The following employment law decisions are a useful reminder to employers of the need to ensure that fair procedures are followed as well as general adherence with external expert reports.

Hoban v Applus Car Testing Service Ltd, T/A NCTS

The employee worked for a company which operates the NCT service. The company’s code of ethics/integrity provided that employees could not bring vehicles which did not belong to them or close family members to the centre for testing for fear of bias or benefit to the employee. 

The regional manager observed the employee driving a car to the centre. The employee confirmed that he did not own the car but was considering buying it and had booked it into an available slot in the centre without informing his superiors.

An investigation was commenced. The employee was invited to an investigation meeting and he admitted to driving cars which were not his own but stated that many other employees did the same. The employee also alleged that the centre manager had encouraged this practice. The employee was suspended pending further investigation.

After a brief disciplinary meeting, the employee was dismissed for gross misconduct. The employee’s internal appeal was unsuccessful.

The Employment Appeals Tribunal found that the company’s procedures were seriously flawed. The employer had failed to interview the centre manager which was “indicative of a sham investigation” and the minutes of the investigation meeting did not fully record the employee’s allegations. In addition, the regional manager who observed the employee breaching company policy had conducted both the investigation and disciplinary meeting. The Tribunal found that this breached fair procedures. Given the disregard for fair procedures, the employee was awarded €30,000.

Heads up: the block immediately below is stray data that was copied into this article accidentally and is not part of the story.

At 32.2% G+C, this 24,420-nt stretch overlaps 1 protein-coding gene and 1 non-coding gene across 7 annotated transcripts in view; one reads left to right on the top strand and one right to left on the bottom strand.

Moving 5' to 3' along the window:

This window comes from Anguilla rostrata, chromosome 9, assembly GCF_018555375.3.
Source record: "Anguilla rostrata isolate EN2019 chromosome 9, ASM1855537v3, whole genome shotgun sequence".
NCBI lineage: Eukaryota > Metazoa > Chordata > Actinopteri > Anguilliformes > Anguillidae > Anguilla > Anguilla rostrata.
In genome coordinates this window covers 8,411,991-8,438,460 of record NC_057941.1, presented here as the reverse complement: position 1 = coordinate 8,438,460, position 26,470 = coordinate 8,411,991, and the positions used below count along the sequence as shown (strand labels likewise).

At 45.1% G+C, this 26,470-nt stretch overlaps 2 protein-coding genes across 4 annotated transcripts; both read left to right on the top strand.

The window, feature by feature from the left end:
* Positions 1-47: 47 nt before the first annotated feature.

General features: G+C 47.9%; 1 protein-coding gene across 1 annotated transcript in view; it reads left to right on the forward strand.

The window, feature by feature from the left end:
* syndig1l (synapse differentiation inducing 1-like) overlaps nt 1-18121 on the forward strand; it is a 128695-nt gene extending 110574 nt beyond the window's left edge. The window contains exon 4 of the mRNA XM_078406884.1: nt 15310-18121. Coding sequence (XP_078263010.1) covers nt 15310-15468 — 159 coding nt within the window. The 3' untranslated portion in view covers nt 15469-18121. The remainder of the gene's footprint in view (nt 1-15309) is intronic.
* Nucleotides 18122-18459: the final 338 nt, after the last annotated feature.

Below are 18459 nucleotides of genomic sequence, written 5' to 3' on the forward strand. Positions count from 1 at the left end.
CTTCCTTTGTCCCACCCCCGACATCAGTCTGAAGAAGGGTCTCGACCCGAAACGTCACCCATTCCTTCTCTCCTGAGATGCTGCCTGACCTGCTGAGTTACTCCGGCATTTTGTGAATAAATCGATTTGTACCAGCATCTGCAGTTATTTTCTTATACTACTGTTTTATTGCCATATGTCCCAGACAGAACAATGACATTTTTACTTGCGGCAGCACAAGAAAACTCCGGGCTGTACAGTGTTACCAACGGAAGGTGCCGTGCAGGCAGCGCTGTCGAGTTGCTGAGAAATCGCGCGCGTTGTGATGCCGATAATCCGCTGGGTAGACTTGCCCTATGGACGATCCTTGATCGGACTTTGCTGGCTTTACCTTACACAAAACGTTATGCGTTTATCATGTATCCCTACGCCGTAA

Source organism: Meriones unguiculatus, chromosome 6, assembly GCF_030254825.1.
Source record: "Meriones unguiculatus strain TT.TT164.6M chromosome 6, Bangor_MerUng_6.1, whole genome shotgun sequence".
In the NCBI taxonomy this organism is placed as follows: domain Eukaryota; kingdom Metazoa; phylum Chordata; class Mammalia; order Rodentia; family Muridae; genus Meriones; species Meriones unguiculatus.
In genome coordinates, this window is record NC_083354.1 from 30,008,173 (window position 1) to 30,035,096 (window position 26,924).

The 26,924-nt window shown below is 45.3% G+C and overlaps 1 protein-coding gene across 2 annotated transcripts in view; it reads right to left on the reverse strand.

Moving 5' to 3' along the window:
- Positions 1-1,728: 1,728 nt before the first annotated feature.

Crowe v HSE

The employee works as a paramedic and suffered injuries while carrying out her job. She alleged that she was discriminated against in the workplace on the grounds of sexual orientation and disability. She also claimed that she was victimised by her employer.

The Equality Officer (the “EO”) did not find discrimination on the grounds of sexual orientation. However, the EO found that the employee was not accommodated on her return to work after her workplace accident nor provided with appropriate training as advised by occupational medical advisors. The EO found that the failure to accommodate persisted for a significant amount of time despite requests from the employee. The EO accepted that the employee was victimised due to the company’s admitted failure to engage with her. The employee remained in employment and the EO awarded her €10,000 for discrimination on the grounds of disability and €8,000 for victimisation.   

Conclusion

Although there is nothing new in these cases, they do reiterate that serious flaws in internal processes and fair procedures will result in higher levels of compensation being awarded.